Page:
International surveys, such as PISA, regularly point to the high share of pupils with poor skills in reading, writing and maths. On 6 and 7 December a conference in Brussels brought together policy-makers from EU countries with representatives of EU-funded projects that work on innovative ways of supporting teachers to improve pupils’ basic skills such as maths, science and literacy.
Participants discussed how experience from such projects can be used to inform and shape national schools policies aiming at raising pupils' skills levels, especially targeting those with most difficulties.
The projects showcased at this event receive support through the EU’s Comenius Programme and the Framework Programme for Research (FP7), the EU’s main funding instruments in school education and research. Through Comenius, which is part of the Lifelong Learning Programme, the EU gives grants to networks and consortia of educational organisations with partners from several European countries to develop, promote and disseminate good practice in school education.
Policy-makers at the meeting included experts from national ministries who regularly meet to exchange best policy practice within the thematic working group on mathematics, science and technology skills, set up by the Commission in 2010. The conference, which was also joined by business representatives and academics, was an opportunity to discuss how EU support can be used to develop innovative and transferrable ideas that help EU countries develop effective policies in support of basic skills.
Addressing the conference, Xavier Prats-Monné, the Commission's Deputy Director-General for Education and Culture said that this conference was a good example of what the EU should engage in to make sure that its education programmes have a systemic impact. He underlined the importance of evidence-based policies to ensure that the Euros spent on education are spent well, and effectively stimulate reform and modernisation of education systems across Europe.
Roberto Carneiro of the Portuguese Catholic University quoted Thomas Friedman from the New York Times who said that “the country that uses this crisis to make its population more innovative (...) is the one that will not just survive but thrive down the road.” Referring to the work of the High-Level Group of Experts on Literacy, he discussed the concept of multiple literacies – including digital literacy, science literacy, financial literacy and ethical literacy – describing a range of essential skills without which neither young people nor adults can function well in our modern society.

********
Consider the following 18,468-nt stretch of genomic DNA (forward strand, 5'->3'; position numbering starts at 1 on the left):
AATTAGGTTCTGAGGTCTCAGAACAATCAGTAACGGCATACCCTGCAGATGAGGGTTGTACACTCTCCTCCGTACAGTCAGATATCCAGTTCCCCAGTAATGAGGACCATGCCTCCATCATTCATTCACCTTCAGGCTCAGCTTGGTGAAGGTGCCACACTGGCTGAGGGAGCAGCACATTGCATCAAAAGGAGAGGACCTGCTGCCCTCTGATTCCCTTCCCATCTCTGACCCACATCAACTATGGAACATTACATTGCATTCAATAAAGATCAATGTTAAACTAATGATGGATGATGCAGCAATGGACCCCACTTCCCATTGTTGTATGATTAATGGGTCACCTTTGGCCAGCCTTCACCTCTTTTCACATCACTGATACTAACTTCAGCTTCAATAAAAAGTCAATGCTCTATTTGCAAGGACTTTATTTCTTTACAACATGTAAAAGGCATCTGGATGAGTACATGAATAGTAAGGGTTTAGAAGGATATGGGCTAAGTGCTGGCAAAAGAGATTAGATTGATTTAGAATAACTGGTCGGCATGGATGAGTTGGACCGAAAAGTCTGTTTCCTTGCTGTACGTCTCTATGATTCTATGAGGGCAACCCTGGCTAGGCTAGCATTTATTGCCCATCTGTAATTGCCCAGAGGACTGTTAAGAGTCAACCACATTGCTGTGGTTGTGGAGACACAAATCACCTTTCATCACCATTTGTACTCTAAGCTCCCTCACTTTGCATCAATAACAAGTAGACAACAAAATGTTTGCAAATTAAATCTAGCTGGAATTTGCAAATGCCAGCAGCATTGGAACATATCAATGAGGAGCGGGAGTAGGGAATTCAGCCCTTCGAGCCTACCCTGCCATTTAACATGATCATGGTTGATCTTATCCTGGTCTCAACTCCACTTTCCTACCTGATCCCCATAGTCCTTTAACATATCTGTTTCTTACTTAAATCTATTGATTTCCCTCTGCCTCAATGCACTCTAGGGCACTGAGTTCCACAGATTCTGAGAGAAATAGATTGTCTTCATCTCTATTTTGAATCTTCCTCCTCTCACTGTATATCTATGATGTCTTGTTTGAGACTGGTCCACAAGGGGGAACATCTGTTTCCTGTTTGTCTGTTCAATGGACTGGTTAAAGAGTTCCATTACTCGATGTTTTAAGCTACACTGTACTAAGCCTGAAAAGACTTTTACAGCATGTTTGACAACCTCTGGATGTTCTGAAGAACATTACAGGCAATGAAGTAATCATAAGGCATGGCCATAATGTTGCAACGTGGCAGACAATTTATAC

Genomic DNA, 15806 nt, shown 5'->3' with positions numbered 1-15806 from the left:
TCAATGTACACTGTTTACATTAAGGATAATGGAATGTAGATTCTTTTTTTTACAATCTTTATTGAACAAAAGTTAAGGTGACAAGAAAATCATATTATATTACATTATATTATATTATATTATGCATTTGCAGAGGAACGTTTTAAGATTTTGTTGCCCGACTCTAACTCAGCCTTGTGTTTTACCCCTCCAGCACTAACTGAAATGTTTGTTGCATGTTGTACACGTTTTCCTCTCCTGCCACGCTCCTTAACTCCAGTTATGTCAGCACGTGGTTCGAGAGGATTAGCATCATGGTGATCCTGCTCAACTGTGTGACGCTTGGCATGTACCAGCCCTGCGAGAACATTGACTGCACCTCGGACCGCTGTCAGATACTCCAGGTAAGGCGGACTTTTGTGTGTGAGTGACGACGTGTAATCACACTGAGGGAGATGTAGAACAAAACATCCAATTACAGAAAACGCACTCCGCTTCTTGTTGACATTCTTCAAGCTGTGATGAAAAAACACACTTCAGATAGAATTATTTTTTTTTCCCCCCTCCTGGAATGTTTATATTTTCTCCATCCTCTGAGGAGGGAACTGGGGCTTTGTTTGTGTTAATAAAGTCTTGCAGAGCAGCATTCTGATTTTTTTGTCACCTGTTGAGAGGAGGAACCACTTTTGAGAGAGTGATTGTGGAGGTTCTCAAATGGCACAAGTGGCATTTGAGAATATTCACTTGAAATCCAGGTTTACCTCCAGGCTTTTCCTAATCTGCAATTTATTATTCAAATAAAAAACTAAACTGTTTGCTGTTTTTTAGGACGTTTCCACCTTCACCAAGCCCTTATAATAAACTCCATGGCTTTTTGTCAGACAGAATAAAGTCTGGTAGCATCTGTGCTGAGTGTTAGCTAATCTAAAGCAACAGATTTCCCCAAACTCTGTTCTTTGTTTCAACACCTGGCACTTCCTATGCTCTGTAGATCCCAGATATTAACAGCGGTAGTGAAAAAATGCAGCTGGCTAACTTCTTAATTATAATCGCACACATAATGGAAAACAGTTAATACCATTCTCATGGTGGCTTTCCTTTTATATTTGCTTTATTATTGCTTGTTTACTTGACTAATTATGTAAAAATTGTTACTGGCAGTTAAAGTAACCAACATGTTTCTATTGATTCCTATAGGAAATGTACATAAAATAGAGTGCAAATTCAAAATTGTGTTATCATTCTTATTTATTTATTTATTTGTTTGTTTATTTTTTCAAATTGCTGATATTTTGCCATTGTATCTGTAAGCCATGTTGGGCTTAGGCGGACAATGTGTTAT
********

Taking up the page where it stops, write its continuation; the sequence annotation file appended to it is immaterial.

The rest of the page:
Peter Gray from the Norwegian University of Science and Technology underlined the need to focus not only on “achievement” as measured relative to benchmarks, but also to keep in mind the purpose of education – and make sure teachers and learners understand it and are aware of it. This can only be achieved by uniting all levels of the education system. He also stressed the importance of fostering innovative talent, pointing out that “more innovative scientists means more scientific entrepreneurs.”
Among the projects showcased was On-Air: Effective use of Media for School Education,through which partner organisations from seven countries joined up to look into ways of helping teachers exploit the attractiveness of new media on young people in order to raise their interest and motivation when it comes to reading and writing. The project involved 70 teachers directly in its activities.
The STENCIL network offers science teachers and practitioners in science education from all over Europe a platform where they can exchange ideas and team up with others to contribute to the improvement of science teaching. STENCIL brings together 21 partners from nine European countries and aims to promote innovative methodologies and creative solutions that make science studies more attractive for students.
Workshops at the conference looked at how ICT and digitisation impact on literacy skills, how collaboration between teachers can be supported and channelled towards addressing low achievement, how ICT can be used to address low achievement in maths and science and how didactics in mathematics and science need to react the increasing shift from knowledge to competences.
A panel discussion with policy makers and business representatives strengthened the message of building networks between schools, industry, research and policy making on all levels.
Raising skills levels is one of the EU's priorities in the field of school education. With Rethinking Education the Commission has just presented a new strategy urging EU countries to take action for the supply of all the relevant skills to boost future growth. EU countries have pledged to reduce the share of 15 year-olds with insufficient skills in maths, science and reading to less than 15% by 2020.
Earlier this year, the Commission's high level expert group on literacy highlighted an alarming situation: while the demand for advanced reading and writing skills is rapidly rising in the context of digitalisation and high-skills economies, literacy levels have stagnated in the European Union during the last decade. In their final report the group made policy recommendations to the Commission on the most effective and efficient ways of supporting reading literacy throughout lifelong learning.